Melissa Carrillo and Joanna Shuker make custom heat and solvent-set tissues for the NMNH World of Maps project. 2018.

Happy Tin-th Anniversary!

A retrospective photo trip down the Archives’ conservation lab memory lane, featuring folks from past and present.

Nine years ago I wrote Happy Paper Anniversary?—a year’s celebration of the Archives’ conservation lab becoming a manifest presence within our primary location. Since then, we have continued to grow, undertake unusual challenges, take on many interesting projects, and welcomed and said farewell to many staff, volunteers, interns and fellows we’ve supported from around the world. Many of our alumni have gone on to become graduate students, professional conservators and leaders in their own right, while some have carved new paths in related careers, including forensics and material engineering sciences. Some even fell in love…with each other!

Rather than focusing our lens on projects, we thought this should be a celebration honoring some of the many folks who have passed through our portal. (If you don’t find yourself pictured, note that it may just be because we don’t have a non-peering-through-the-microscope picture of you. Feel free to send us a selfie from your time here to add to our alumni album!) 

In honor of the tenth anniversary of the lab, here is a glimpse into our own photographic history, in which we rely neither on tintypes nor direct prints on aluminum, but present a slideshow of images brought to you in part by multiple base, precious and rare metals, and as ever, photons. 

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Postgraduate Fellow in Conservation Beth Antoine prepares samples of iron gallotannate copying inks for artificial aging and treatment tests, assisted by volunteer Ricardo Penuela-Pava. 2010. Photo: Nora Lockshin

Volunteer Valarie Platz surface cleans Watson Davis’ Personal Papers in the processing room. 2011. Photo: Nora Lockshin.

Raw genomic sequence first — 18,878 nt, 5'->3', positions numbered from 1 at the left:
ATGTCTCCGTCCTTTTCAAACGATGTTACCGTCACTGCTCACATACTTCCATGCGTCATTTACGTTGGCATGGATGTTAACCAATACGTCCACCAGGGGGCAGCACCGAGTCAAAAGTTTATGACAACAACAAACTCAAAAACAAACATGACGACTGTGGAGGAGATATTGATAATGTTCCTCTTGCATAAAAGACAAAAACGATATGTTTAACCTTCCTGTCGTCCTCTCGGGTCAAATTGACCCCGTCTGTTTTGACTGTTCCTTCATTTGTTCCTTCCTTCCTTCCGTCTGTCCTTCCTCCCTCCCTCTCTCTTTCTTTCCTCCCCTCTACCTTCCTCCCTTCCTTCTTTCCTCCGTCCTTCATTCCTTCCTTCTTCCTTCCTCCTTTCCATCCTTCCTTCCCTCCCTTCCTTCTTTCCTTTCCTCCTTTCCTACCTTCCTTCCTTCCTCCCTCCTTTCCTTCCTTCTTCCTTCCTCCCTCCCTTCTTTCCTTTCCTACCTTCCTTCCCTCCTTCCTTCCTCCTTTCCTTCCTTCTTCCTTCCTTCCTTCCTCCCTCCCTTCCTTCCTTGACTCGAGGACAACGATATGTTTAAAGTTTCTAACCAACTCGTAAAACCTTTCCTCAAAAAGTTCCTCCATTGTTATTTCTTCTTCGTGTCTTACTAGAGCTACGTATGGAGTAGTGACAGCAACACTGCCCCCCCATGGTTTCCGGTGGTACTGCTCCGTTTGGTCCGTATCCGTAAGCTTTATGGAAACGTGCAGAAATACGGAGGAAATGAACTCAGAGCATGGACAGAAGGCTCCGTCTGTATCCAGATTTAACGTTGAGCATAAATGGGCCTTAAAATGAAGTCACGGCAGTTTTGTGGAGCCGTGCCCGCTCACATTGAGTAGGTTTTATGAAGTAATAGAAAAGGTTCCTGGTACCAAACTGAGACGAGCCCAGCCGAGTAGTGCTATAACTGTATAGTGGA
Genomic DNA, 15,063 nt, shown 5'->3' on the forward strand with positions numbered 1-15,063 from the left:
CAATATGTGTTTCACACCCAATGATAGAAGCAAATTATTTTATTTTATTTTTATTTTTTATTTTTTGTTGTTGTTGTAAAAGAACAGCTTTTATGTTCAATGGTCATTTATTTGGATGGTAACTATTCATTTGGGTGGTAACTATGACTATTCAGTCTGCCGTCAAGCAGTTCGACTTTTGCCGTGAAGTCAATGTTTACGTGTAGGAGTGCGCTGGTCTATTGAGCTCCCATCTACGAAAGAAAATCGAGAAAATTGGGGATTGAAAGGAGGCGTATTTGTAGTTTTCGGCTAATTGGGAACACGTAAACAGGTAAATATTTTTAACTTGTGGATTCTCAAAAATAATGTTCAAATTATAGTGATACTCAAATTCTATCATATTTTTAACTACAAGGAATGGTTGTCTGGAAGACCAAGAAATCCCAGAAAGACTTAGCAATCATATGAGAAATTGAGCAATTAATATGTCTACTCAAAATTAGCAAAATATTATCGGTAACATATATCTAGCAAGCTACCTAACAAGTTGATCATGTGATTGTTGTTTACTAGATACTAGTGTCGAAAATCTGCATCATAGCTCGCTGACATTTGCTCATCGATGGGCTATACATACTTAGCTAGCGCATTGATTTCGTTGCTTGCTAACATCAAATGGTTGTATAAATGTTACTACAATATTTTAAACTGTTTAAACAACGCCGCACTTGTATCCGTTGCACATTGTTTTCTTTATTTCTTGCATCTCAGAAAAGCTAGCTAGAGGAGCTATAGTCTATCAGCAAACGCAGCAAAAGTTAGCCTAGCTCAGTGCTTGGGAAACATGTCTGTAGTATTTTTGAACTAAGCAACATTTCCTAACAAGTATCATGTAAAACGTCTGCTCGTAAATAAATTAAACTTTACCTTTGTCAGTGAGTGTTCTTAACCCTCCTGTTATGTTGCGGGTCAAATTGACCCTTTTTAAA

Win Suen and Elizabeth Childs help assess and move collections during the pilot assessment for the Field Book Project. 2011. Photo: Anna Friedman.

Sarah Stauderman gets back to the bench in a workshop for the Field Book Project interns. 2013. Photo: Kirsten Tyree.

An exo-sortie mission to assess an unususual immovable object – the Photomosaic Globe Of Mars, NASM A20130178000. Tessa Gadomski with colleague Lisa Young pictured in foreground. 2013. Photo: Nora Lockshin.

An exo-sortie mission to assess an unususual immovable object – the Photomosaic Globe Of Mars, NASM A20130178000. Greta Glaser measures photographic condition with a spectrometer-colorimeter. 2013. Photo: Nora Lockshin.

Andrea K. Hall manages to maintain order of thousands of “toe tags” that had been removed from bird specimens to a ledger book at some point (we try not to do that today!).

Noah Smutz tries his hand at marbling on a “Fun Friday”, even if it appears to have been a Thursday. 2013. Photo: Nora Lockshin.

Janelle Batkin-Hall and Kirsten Tyree try their hand at marbling on a “Fun Friday”, even if it appears to have been a Thursday. 2013.

Archives of American Art interns Sarah Casto and Marie Desrochers hang handmade solvent/heat-set repair tissues to dry. 2015. Photo: Nora Lockshin.

Laura Dellapiana patiently poses for our “Faces of SIA” portrait corkboard at the start of her fellowship. 2015. Photo: Nora Lockshin.

Alison Reppert Gerber expresses the sheer joy of appropriate waste management, while colleagues discuss something completely different in the background! 2018. Photo: Nora Lockshin.

Melissa Carrillo and Joanna Shuker make custom heat and solvent-set tissues for the NMNH World of Maps project. 2018.

William Bennett and Miguel Resendiz look over the progress on humidification of the Dawson map. 2019. Photo: Nora Lockshin.

Heather Weiss removes an unusual fastener from a thick document prior to its’ imaging – leading Miguel Resendiz (behind her) down an interesting path of searching Google Patents! 2019. Photo: Nora Lockshin.

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